The Loomis suggestions are largely prescriptive, meaning his advice was directed at working illustrators who were trying to make an actual living selling work to advertisers and publishers. So he's also parsing the general aesthetic of the times a bit and there are some issues, but it does give us a way to compare what we see for BG3 humans which basically follow that, vs BG3 halflings which are essentially cartooning caricatures with those sorts of hallmarks.

Also a quick headshot comparison I made there during EA to show the angles. They may have cleaned things up a little bit, but I think it still basically holds. You can see what I mean about the degree of caricature being employed here. I think it's more pronounced with the males. Similar to cartooning/animation they always seem to get more variety, (which is it's own issue) but just to have it in the thread, I'll leave that one here too. Again, to my eye they'd all make excellent fantasy Dwarves once they got beards, but for halflings, not so much. Least for me.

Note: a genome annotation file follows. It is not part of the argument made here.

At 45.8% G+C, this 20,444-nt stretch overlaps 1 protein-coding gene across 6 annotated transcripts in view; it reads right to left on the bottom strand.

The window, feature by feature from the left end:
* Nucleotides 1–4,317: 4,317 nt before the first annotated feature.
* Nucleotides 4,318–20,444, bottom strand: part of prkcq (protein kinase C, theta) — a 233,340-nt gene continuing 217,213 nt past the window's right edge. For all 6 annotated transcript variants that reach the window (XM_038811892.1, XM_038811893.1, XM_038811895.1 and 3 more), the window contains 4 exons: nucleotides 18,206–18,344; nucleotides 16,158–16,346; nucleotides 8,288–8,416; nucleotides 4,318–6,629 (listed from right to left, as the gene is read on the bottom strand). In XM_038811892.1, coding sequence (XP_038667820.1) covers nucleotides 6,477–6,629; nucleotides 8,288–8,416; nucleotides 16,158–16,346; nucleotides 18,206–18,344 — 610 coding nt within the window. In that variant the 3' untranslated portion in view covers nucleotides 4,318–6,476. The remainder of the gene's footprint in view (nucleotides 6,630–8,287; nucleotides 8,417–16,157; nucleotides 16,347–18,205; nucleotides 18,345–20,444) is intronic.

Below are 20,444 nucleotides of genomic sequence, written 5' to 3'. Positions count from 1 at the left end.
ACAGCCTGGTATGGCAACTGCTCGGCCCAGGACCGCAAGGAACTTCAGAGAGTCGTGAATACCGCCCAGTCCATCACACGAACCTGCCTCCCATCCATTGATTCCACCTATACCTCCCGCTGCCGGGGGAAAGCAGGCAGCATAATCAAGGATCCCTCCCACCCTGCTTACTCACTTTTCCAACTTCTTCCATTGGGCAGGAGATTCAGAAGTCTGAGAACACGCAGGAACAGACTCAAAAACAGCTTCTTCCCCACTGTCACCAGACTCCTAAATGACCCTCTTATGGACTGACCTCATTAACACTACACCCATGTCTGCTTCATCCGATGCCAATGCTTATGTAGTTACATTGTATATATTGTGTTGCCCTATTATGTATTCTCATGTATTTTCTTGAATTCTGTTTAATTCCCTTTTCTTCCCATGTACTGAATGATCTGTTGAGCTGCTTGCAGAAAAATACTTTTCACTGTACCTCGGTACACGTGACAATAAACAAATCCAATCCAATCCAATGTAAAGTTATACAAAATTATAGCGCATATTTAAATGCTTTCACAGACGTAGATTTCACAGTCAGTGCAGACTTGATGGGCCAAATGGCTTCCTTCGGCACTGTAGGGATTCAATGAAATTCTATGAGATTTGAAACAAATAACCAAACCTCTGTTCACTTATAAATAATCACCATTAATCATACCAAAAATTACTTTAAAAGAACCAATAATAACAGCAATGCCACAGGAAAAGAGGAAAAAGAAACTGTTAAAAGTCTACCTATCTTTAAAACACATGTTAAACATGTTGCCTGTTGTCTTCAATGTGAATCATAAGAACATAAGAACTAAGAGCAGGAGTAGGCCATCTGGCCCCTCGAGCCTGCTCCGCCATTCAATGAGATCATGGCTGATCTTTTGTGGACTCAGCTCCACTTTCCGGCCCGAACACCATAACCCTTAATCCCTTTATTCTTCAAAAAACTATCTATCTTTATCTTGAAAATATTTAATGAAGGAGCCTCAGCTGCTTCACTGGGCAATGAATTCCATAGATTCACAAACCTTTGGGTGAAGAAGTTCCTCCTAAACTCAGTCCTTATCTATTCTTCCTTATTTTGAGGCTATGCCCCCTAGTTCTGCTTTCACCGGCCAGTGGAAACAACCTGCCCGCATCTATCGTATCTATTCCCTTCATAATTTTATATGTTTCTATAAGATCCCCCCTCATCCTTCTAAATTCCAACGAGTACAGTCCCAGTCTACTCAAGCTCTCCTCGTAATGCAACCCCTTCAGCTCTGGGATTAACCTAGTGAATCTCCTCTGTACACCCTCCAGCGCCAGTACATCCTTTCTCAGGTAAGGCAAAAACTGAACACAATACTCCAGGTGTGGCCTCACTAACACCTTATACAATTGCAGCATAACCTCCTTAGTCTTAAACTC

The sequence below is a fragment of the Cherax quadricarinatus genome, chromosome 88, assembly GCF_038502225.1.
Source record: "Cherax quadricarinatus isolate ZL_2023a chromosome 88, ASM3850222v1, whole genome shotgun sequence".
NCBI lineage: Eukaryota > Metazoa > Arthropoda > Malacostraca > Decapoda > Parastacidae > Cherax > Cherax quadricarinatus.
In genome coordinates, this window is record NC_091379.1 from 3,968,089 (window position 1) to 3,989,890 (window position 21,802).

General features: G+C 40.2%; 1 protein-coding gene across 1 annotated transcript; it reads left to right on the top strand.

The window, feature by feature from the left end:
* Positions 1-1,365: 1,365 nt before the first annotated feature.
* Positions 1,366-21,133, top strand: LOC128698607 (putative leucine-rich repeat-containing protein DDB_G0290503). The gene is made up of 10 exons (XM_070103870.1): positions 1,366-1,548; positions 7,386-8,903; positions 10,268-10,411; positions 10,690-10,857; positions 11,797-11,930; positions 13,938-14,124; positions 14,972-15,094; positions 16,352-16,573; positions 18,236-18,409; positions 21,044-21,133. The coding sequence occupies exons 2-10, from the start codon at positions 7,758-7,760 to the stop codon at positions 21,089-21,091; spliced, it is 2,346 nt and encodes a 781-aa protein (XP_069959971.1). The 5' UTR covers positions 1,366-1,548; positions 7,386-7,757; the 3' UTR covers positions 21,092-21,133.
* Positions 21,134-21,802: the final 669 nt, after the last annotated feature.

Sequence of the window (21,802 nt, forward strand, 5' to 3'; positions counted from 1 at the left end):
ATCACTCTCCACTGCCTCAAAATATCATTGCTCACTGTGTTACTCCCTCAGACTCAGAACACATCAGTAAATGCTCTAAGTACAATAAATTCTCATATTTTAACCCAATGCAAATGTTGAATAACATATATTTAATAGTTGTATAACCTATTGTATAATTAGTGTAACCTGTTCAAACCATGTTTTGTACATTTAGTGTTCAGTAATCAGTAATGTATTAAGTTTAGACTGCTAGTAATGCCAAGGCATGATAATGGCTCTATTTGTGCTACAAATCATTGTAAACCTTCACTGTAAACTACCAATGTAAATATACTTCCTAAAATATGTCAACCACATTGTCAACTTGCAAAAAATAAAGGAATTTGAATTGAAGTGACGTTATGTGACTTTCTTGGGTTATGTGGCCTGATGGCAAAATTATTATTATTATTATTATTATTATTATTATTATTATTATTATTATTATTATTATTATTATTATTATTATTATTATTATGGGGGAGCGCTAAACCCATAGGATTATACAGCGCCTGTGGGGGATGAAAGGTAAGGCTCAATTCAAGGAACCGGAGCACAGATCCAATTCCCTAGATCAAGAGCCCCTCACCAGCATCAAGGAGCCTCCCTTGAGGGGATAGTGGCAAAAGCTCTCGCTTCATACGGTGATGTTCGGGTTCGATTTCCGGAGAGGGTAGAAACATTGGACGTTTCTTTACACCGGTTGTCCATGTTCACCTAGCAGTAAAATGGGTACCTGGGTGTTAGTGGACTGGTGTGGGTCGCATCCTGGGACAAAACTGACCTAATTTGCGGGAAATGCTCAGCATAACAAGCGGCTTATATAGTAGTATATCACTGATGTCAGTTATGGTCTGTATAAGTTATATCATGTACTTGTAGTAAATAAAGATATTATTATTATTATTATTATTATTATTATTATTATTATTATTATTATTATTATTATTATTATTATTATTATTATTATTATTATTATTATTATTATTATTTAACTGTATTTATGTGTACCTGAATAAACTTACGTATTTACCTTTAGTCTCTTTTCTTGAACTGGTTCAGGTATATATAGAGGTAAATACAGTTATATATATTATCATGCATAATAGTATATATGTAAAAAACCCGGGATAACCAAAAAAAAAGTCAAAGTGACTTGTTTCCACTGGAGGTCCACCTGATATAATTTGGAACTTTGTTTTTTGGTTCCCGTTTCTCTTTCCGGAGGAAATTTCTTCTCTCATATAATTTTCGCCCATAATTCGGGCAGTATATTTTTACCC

Last edited by Black_Elk; 30/09/23 03:44 AM.